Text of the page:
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Barefoot in the Park
a Comedy
CATEGORY : COMEDY
by Neil Simon

COMPANY : Stage Door Players [WEBSITE]
VENUE : Stage Door Players [WEBSITE]
ID# 4960

SHOWING : September 23, 2016 - October 16, 2016

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PRODUCTION DESCRIPTION

Straight as an arrow lawyer Paul and free spirited Corie are newlyweds. Moving into a "charming" top floor apartment after a six-day honeymoon, reality sets in when they realize that their new life together is not all champagne and romantic walks in the park without shoes. Add in a crazy neighbor in the attic, and a plan to play matchmaker for Corie’s mother, and you have all the makings of a first rate classic comedy by the Tony Award winning master himself.


CAST & CREW LIST
Director Robert Egizio
Corie Bratter Alyssa Caputo
Victor Velasco James Donadio
Harry Pepper Rial Ellsworth
Paul Bratter Edward McCreary
Delivery Man Evan Weisman
Ethel Banks Ann Wilson
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REVIEWS

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Flat, Five Flights Up
by playgoer
Sunday, September 25, 2016
3.0
At the early performance of Stage Door Players’ "Barefoot in the Park" that I attended, a woman stood up shortly after the audience started clapping at the end of the show. When no one joined her, she slid back into her seat by the time the last cast members came onstage. That summarizes the production; worthy of a non-standing ovation.

Neil Simon’s script is sure-fire, and it manages to carry the show, aided by the secondary performances. Evan Weisman is all winded exhaustion as the delivery man, and Rial Ellsworth invests the telephone repairman with jocular bonhomie. James Donadio is all suavity and innocent menace as Victor Velasco (with a charming accent that seems nine tenths Spanish, with hardly a hint of the Hungarian his character supposedly is), while Ann Wilson makes Ethel Banks an appealingly open-minded matron. The chemistry between Mr. Donadio and Ms. Wilson works delightfully.

Unfortunately, the Corie and Paul Bratter of Alyssa Caputo and Edward McCreary don’t seem to share much chemistry, even though director Robert Egizio has her leaping into his arms at every whipstitch. Ms. Caputo had numerous line stumbles in this early performance, which hampered the free-wheeling approach of her Corie Bratter. That probably will improve during the run. Mr. McCreary’s Paul has the stuffed shirt quality of his character down pat, but doesn’t have a sense of well-timed sarcastic expression when upset, which makes most of his laugh lines fall flat.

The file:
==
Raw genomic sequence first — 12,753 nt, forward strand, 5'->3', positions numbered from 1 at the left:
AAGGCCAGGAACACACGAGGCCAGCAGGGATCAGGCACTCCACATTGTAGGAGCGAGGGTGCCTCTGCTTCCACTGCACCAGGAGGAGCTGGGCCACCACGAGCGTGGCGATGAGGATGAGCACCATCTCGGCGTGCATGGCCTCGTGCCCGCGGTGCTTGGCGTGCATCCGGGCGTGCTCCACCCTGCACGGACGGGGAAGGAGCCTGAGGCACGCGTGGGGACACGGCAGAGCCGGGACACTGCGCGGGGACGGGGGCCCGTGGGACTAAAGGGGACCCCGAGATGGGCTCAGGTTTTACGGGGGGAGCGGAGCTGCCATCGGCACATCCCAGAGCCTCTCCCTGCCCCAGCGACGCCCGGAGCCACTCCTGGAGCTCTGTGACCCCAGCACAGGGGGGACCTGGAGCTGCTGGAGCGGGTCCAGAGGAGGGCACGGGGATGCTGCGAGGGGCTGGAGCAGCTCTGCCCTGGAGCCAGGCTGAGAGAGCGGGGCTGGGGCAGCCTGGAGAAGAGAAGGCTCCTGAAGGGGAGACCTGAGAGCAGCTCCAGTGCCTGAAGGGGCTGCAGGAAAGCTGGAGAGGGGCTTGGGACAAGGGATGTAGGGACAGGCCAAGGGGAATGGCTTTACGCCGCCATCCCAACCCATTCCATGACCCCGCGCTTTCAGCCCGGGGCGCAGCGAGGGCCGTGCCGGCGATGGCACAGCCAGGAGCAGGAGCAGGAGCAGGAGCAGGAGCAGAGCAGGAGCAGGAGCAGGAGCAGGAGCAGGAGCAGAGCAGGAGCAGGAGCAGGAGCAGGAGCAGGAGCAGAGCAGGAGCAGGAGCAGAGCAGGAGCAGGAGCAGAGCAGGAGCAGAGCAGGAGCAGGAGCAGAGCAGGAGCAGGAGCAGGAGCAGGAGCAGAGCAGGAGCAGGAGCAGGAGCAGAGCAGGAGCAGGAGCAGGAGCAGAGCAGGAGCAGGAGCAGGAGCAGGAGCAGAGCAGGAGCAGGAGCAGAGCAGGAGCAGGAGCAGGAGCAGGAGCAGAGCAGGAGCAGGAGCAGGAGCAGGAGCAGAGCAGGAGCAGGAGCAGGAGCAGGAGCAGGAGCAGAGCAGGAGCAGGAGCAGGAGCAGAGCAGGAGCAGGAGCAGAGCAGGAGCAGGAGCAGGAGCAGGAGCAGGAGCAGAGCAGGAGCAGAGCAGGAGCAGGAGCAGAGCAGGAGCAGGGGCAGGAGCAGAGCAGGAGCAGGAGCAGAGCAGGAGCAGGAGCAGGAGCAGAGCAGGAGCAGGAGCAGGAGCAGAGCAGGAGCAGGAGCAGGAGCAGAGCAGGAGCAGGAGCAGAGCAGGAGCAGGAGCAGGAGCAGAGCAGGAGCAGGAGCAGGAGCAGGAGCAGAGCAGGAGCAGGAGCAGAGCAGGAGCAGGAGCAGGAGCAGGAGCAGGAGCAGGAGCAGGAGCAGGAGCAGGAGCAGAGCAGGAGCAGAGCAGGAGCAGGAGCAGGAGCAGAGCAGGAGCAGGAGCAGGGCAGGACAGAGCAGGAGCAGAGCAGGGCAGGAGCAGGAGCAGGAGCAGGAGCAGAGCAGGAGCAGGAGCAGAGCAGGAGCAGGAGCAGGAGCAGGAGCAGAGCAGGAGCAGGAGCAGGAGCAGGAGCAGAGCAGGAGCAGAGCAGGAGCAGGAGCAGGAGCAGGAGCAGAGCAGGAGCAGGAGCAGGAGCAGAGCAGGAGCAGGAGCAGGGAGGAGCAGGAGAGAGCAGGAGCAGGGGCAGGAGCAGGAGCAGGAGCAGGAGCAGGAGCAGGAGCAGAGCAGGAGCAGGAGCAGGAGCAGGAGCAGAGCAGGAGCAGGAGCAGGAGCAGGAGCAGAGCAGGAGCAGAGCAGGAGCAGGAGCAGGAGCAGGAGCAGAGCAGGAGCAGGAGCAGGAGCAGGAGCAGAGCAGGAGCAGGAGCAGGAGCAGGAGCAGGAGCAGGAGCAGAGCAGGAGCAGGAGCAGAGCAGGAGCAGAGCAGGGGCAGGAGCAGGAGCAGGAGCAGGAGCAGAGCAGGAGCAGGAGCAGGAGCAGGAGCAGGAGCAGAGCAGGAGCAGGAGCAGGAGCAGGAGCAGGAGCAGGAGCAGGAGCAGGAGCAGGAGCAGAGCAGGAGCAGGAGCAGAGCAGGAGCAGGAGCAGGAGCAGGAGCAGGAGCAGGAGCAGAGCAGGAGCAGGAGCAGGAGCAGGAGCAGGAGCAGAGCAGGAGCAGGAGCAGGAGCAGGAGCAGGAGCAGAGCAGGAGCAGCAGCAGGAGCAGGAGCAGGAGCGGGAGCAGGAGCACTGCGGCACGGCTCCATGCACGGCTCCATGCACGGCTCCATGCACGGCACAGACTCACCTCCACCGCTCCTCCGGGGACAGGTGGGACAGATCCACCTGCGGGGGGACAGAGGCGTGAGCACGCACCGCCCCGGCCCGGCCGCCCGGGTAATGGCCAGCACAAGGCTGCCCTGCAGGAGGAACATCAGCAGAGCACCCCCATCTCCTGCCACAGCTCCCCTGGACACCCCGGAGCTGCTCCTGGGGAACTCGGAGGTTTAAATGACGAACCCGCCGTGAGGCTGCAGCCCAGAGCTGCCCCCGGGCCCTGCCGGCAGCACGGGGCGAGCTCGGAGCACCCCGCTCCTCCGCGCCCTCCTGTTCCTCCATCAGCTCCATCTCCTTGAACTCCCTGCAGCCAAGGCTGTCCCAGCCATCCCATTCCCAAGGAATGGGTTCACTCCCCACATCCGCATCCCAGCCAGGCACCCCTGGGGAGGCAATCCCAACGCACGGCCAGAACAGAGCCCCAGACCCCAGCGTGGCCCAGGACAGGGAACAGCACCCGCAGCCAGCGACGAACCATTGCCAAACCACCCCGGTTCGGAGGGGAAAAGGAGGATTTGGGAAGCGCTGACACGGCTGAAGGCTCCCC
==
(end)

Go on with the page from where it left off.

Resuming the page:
Chuck Welcome’s set design is pretty ugly. A kitchenette platform up right is echoed by an entryway platform up left, with skylight panels up center. A wood stove and radiator are tucked in next to the entryway/bedroom/bathroom platform. When furniture is brought in for the second act, it has the appearance of hand-me-downs, which contradicts the script’s assertion that furniture delivery is coming from Bloomingdale’s. In the cramped mish-mash of furniture that results, one gets no sense that Corie has performed magic in transforming the space.

Lighting design, by J.D. Williams, doesn’t help much. There’s a cloud effect through the skylight at the start, but the sky itself is an unnatural rose color. There are no city lights visible through the skylight in the night scenes. There’s an oversized moon effect at the very end of the show, but it seems a rather blatant attempt to end the show on a romantic note. Otherwise, the lights go on and off nicely as switches are flicked.

Jim Alford’s costumes are fine, as are Kathy Ellsworth’s props. Rial Ellsworth’s sound design is excellent, with nice kitchen sounds and remarkably realistic muffled conversation from the floors below. George Deavours’ wig design appears to be very basic, with no indication of a tired tinge in Ethel Banks’ hair.

"Barefoot in the Park" is an old chestnut of a play at this point, but there is no reason why it should come across as second-rate entertainment. Neil Simon’s script is still terrific, but it needs two charismatic leads to bring life to the emotional heart of the show. This production seems largely to be going through the motions. We’ve come to expect more from Robert Egizio in his productions. If the pace and timing pick up during the run, "Barefoot in the Park" may come closer to the sweet and funny comedy it should be. [POST A COMMENT REGARDING THIS REVIEW]


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